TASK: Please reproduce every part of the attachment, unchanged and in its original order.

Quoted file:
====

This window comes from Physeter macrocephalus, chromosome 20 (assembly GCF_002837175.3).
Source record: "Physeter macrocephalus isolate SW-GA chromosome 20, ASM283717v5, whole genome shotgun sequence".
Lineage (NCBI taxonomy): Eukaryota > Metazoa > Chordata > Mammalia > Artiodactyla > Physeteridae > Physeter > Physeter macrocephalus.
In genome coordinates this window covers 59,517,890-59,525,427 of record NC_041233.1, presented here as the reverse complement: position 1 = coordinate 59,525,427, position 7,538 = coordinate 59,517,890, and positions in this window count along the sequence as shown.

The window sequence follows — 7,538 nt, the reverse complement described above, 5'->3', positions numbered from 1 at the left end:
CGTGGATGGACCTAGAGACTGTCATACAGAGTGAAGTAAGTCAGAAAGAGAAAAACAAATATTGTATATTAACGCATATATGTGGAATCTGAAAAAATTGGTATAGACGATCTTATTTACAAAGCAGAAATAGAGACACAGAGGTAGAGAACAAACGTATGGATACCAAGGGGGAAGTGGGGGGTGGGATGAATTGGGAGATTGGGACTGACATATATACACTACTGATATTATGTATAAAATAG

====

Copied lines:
This window comes from Physeter macrocephalus, chromosome 20 (assembly GCF_002837175.3).
Source record: "Physeter macrocephalus isolate SW-GA chromosome 20, ASM283717v5, whole genome shotgun sequence".
Lineage (NCBI taxonomy): Eukaryota > Metazoa > Chordata > Mammalia > Artiodactyla > Physeteridae > Physeter > Physeter macrocephalus.
In genome coordinates this window covers 59,517,890-59,525,427 of record NC_041233.1, presented here as the reverse complement: position 1 = coordinate 59,525,427, position 7,538 = coordinate 59,517,890, and positions in this window count along the sequence as shown.

The window sequence follows — 7,538 nt, the reverse complement described above, 5'->3', positions numbered from 1 at the left end:
CGTGGATGGACCTAGAGACTGTCATACAGAGTGAAGTAAGTCAGAAAGAGAAAAACAAATATTGTATATTAACGCATATATGTGGAATCTGAAAAAATTGGTATAGACGATCTTATTTACAAAGCAGAAATAGAGACACAGAGGTAGAGAACAAACGTATGGATACCAAGGGGGAAGTGGGGGGTGGGATGAATTGGGAGATTGGGACTGACATATATACACTACTGATATTATGTATAAAATAG